The Wall Street Journal reports that although more women than men are starting businesses, woman-run businesses tend to be smaller. Here are some resources to help conquer the challenge of forming a company that are geared toward women business owners, but also helpful for all entrepreneurs.
Martha Pineda, a priority banking manager for Union Bank, suggests that entrepreneurs planning to start a corporation should consult an attorney and incorporation specialists when deciding what legal structure to take.
Pineda also encourages entrepreneurs to develop a personal relationship with their banker, as the bank should be one of the first places they look for funding.
When asking for funding, have a clear business plan ready. In order to get ready for this step, the SCORE Success Blog offers information on running a woman-owned business, and has a mentor program. The National Association of Women Business Owners also has a list of resources and how-to guides.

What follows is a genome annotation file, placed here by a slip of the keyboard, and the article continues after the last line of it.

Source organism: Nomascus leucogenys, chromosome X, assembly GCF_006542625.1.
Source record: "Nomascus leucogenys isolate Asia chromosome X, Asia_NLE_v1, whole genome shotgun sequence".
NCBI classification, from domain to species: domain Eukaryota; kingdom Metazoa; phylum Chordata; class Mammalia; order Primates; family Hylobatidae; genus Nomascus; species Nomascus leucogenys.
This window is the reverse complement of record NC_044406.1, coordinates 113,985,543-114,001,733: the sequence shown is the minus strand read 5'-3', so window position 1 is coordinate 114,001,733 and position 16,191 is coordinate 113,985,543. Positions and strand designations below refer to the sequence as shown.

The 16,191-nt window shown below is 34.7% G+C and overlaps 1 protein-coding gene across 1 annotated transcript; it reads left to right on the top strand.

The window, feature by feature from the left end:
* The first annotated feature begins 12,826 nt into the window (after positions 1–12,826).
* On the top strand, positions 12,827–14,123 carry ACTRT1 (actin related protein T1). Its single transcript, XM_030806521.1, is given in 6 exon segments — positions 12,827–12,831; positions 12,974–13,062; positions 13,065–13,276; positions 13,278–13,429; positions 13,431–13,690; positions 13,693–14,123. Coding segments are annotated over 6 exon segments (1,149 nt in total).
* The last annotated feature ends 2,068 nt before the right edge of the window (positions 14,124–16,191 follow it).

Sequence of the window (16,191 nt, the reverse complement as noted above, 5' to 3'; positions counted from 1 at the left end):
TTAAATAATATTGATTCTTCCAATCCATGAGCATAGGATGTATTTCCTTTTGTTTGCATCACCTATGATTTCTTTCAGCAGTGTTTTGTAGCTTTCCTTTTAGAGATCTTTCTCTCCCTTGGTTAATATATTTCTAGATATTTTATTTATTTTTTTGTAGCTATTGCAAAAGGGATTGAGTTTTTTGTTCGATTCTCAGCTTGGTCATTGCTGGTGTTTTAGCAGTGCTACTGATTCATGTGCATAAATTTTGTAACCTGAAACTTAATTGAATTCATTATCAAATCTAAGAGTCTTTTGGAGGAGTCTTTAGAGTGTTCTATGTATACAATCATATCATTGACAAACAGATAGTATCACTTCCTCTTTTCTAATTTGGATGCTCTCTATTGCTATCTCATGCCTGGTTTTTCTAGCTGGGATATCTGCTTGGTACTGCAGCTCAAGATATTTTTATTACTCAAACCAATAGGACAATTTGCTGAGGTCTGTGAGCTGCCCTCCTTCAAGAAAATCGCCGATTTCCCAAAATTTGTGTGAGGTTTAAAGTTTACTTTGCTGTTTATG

Other important initial steps include state tax registration and obtaining a business license and employer identification number. Getting certified as a Women’s Business Enterprise is also recommended by Pineda, as it can open the door to government contracts.
After entrepreneurs file incorporation forms, Sharon Hadary notes that it’s innovation and learning how to embrace change that are crucial in achieving growth and longevity.
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